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Why PG’s Margins Could Continue to Fall in the Near Term

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Foreign exchange and cost headwinds to hurt

Procter & Gamble (PG) announced price increases across several product categories aimed at offsetting the adverse impact from the foreign exchange rate and continued inflation in commodities. However, we expect the company’s margins to remain weak and continue to slide, at least in the near term.

Procter & Gamble’s management expects the negative impact from commodities and foreign exchange rates to worsen during the second quarter, which in turn is likely to hurt margins. Also, the benefits from increased pricing are expected to support margins in the second half of fiscal 2019.

In the near term, higher raw material prices, increased transportation costs, and adverse currency rates are projected to hurt its profit margins. Also, increased competition could remain a drag.

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Recent performance

The graph above shows that Procter & Gamble’s core gross margins have deteriorated quarter-over-quarter with the rate of decline increasing sequentially. During the last reported quarter, Procter & Gamble’s core gross margin contracted 150 basis points to 49.4% as the benefit of 170 basis points from productivity savings was more than offset by the negative impact of 100 basis points from higher commodity costs, 60 basis points from adverse currency rates, and 160 basis points from the unfavorable mix.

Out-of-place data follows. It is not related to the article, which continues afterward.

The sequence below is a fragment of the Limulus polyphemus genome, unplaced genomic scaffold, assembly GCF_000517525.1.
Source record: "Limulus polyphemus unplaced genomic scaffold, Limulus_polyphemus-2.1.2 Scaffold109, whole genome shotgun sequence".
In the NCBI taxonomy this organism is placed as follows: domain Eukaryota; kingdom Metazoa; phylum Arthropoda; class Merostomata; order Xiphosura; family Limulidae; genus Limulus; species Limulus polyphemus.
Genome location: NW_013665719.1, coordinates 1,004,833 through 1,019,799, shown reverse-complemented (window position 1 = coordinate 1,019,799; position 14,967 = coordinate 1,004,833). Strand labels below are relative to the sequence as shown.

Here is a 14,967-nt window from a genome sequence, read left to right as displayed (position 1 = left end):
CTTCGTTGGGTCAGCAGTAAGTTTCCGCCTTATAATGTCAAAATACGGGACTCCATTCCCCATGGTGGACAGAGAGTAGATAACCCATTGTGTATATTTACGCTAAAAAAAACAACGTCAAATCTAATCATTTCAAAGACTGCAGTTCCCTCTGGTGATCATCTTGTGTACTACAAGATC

In comparison, the company’s peers also continue to disappoint on the margins front. During the last reported quarter, Kimberly-Clark (KMB), Colgate-Palmolive (CL), Clorox (CLX), and Church & Dwight (CHD) reported YoY declines of 250 basis points, 120 basis points, 150 basis points, and 100 basis points, respectively, in their gross margin rate.

Moreover, the margins of these household and personal care product manufacturers are expected to remain weak in the coming quarters, reflecting higher input and transportation costs coupled with adverse currency rates.

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